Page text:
At Southwest Florida International Airport on August 9, a group of local Rotarians eagerly waited with signs for the arrival of 18-year-old Ezgi Tacyildiz.
Ezgi, an exchange student from Sakarya, Turkey, is part of the Rotary Youth Exchange, sponsored by Rotary International and Marco Island’s Noontime and Sunrise Rotary clubs. Sakarya, located close to the Black Sea, is approximately 90 miles from Istanbul.
This year, through the Rotary Youth Exchange program, in addition to Ezgi, Rotary clubs in Southwest Florida have welcomed exchange students from Brazil, Finland, France, Germany, and Thailand. Rotary’s goal is that these young people will become ambassadors for Rotary, building world understanding and peace during their year abroad.
Ezgi is enrolled in highschool at Marco Island Academy (MIA) for her nearly year-long study abroad. She is taking classes in psychology, creative writing, calculus, and global perspectives. It may seem like a heavy load, but at her school in Turkey Ezgi would normally take 11 classes. The school day there would run from 8:45 AM to 6 PM, Monday through Saturday. At MIA the school day is 8:25 AM to 3:15 PM, and no Saturday classes.
One of the things that Ezgi hopes to achieve during the school year is to improve her English language skills. “It is hard not being able to fully express myself,” she explains quite articulately.
Sunrise Rotary President Neil Snyder and his wife Rebecca Hodge are Ezgi’s hostfamily. They interact like real family, with Ezgi calling Rebecca “Mom” and Neil “Dad.” “They are my Marco mom and dad,” she explains. She tells me how every day before school Rebecca makes her a big American breakfast of “eggs, hash browns and biscuits.”
This is Ezgi’s first time in the United States, and her first time away from her close-knit family in Turkey. At home, she spent a lot of time with her father, who is the headmaster and a physics teacher at the Doga College, a private school for kindergarten through 12th grade. After spending a full day with her father at school, Ezgi would then spend time in the evening with her mother at home. Herbrother Anil is studying to get his MBA.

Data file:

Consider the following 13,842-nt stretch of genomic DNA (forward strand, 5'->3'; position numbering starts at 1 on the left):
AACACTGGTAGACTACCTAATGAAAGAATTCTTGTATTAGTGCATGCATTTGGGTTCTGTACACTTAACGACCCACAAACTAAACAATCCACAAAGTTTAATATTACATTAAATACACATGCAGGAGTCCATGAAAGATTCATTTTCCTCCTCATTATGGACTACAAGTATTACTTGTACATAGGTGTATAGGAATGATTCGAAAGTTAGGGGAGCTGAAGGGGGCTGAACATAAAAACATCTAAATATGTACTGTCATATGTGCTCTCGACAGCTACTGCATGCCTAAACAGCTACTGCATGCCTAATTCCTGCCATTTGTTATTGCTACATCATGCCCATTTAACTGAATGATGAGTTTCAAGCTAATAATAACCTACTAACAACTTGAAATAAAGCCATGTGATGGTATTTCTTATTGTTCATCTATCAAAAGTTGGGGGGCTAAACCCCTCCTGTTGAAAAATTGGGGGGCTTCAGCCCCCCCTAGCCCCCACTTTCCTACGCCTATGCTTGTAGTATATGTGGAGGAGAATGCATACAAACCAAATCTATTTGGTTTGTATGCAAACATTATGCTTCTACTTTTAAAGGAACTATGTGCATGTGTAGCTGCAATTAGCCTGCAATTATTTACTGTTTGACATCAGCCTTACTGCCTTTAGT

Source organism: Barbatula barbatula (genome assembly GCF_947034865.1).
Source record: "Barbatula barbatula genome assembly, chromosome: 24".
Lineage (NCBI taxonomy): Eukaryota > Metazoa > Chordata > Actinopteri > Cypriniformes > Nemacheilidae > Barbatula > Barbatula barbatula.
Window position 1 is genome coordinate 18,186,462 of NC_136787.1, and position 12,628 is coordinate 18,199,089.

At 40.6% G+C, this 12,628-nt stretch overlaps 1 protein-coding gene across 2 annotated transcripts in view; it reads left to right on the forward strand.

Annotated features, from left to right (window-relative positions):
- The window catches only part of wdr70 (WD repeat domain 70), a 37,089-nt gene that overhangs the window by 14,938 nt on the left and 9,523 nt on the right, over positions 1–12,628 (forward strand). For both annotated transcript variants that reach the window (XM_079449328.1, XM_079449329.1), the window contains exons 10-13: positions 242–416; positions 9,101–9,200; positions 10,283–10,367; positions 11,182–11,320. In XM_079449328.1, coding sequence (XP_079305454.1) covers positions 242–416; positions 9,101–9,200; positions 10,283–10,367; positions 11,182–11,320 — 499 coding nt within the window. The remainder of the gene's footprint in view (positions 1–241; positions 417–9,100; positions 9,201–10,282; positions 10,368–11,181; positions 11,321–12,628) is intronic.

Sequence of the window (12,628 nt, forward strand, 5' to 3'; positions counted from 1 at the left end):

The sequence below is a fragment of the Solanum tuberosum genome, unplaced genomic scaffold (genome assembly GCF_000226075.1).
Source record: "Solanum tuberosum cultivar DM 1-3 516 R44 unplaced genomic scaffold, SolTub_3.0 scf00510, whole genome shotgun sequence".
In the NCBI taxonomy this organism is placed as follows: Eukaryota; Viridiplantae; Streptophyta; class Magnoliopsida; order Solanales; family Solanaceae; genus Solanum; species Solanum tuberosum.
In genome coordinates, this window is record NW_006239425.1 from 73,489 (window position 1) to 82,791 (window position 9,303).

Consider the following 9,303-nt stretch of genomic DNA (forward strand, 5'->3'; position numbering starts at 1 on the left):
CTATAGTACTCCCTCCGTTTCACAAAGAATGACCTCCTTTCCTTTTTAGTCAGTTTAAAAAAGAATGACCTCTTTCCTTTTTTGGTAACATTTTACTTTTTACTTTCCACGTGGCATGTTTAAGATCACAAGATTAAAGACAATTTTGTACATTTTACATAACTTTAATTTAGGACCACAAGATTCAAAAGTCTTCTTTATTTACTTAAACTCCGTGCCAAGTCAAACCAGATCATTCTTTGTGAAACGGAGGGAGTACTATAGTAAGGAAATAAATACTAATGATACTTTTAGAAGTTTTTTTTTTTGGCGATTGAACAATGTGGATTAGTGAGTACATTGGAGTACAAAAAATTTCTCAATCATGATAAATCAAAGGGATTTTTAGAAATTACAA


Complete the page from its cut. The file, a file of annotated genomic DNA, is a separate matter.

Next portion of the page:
Ezgi describes the initial homesickness she felt as “a difficult thing.” Helping her through it was her Marco parents, who she says are “the best family here.” Smiling, Rebecca adds, “We are good huggers.” Ezgi says by her third day of school everything was great.
It is natural for young exchange students to have an adjustment period to their new country, school and family. Ezgi, along with other exchange students, participated in an orientation to help them acclimate to their new environment. Rotary supports these students throughout their time abroad. Host families are also trained before their exchange student arrives.
The application process to be accepted in the Rotary Youth Exchange is selective,and rigorous. Initial steps include a lengthy application and a review of all school transcripts and extracurricular activities. If the student makes it through this first hurdle, the student will go through additional screening and interviews. Then there is a mandatory orientation camp, both in Turkey and in the United States.
Ezgi is appreciative of Rotary and the opportunity it has given her. She describes the Rotary Youth Exchange as her “chance in life.” She recognizes that “everybody doesn’t have this chance,” and says that she feels “lucky to be here.”
Ezgi is considering attending college in the United States after she graduates high school. She plans to study biomedical engineering or dentistry. With her drive and intelligence, she will undoubtedly achieve everything she sets her sights on.